Exploring & Strengthening Wood Composites for Better Layer Adhesion & Versatility
In ‘Additive Manufacturing of Wood-based Materials for Composite Applications,’ authors Douglas J. Gardner and Lu Wang explore the use of wood composites, including additives such as sawdust, wood flour, lignin, and cellulose. Like composites used in many other industries, the idea behind such creations is to strengthen the initial component for greater versatility in production.
Additive manufacturing usually employed with wood compositions uses extruders, granular material bonding, and liquid deposition modeling.
Woods used in such experimentation so far include softwood, hardwood, and recycled wood, with particle sizes varying from 14 microns to 2000 microns. Common polymer types previously examined include:
- Poly-lactic acid (PLA)
- Polypropylene (PP)
- Styrene maleic anhydride (SMA) copolymer
- Polyvinyl acetate (PVAc)
- Urea-formaldehyde (UF)
- Carbohydrates (starch and methyl cellulose)
“The strength properties of a printed part along the fiber’s transverse direction is often weaker than in the longitudinal direction. To improve the interlayer bond strength, fibers will need enhanced transverse strength,” stated the researchers.
The proper amount of nanofibers, combined with suitable ‘transverse integrity’ can decrease crystallinity in the matrix, allowing polymer chains near the interfacial area greater reinforcement—strengthening 3D printed layers.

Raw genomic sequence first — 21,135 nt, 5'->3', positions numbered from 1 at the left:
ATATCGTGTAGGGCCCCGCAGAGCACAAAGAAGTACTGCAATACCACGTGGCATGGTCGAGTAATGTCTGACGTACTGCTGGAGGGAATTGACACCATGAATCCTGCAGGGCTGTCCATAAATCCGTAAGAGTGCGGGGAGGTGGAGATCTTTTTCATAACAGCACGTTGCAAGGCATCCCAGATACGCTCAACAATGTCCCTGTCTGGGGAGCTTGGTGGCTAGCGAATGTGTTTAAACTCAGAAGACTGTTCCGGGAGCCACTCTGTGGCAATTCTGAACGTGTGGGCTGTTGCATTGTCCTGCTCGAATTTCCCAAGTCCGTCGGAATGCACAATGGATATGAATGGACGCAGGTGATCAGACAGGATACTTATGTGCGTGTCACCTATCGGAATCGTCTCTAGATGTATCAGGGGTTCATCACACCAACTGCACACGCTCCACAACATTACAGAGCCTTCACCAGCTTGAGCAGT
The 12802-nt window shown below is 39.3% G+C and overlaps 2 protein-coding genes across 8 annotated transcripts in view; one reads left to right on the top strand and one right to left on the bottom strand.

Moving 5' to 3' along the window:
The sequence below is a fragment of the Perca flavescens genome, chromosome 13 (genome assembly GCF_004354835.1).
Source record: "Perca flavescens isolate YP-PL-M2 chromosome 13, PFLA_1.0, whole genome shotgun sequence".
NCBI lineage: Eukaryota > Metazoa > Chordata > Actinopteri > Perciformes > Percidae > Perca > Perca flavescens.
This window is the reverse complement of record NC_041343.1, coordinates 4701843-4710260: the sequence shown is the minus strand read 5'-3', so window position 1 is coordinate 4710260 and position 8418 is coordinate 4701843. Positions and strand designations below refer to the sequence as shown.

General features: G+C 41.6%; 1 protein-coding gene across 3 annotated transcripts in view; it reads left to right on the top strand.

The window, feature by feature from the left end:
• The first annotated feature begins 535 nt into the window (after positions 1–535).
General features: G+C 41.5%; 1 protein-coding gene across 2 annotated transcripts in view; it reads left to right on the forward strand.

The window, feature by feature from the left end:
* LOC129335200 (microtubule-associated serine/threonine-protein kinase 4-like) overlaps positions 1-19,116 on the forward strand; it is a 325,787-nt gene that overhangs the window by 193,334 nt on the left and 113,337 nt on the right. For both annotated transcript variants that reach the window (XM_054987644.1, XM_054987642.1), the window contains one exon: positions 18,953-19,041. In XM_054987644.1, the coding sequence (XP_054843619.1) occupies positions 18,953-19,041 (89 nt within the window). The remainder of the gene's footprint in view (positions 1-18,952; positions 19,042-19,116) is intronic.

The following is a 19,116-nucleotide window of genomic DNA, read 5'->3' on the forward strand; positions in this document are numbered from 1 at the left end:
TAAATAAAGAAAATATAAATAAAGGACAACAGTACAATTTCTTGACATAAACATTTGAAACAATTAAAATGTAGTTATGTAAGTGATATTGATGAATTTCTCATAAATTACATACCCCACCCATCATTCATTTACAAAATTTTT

“There are several disadvantages in adding fibers to polymers in 3D printing. For filament-based printers, the filament can remain flexible enough for spooling only to a certain fiber content for a given polymer. For example, a 20 wt.% fiber content was found to prevent a wood-iPP filament from properly spooling because of filament brittleness,” concluded the researchers. “Another issue related to fiber addition is the formation of porous structures inside printed beads/parts.
“Challenges in additive manufacturing with wood-based materials include processing issues during extrusion and part production, especially regarding part dimensional stability and material brittleness depending on wood component loading level as well as impacts on polymer crystallization behavior during processing. Opportunities exist for producing lighter weight and lower cost composite parts for applications in mold tooling and automobile parts.”
3D printed composites are being used more commonly today as users can more clearly define what they require when fabricating parts and prototypes. Many different composites are used to strengthen existing materials from end-of-life glass fiber composites to sintering thermoset composites, polymer nanocomposites, and more.
What do you think of this news? Let us know your thoughts! Join the discussion of this and other 3D printing topics at 3DPrintBoard.com.[Source / Images: ‘Additive Manufacturing of Wood-based Materials for Composite Applications’]
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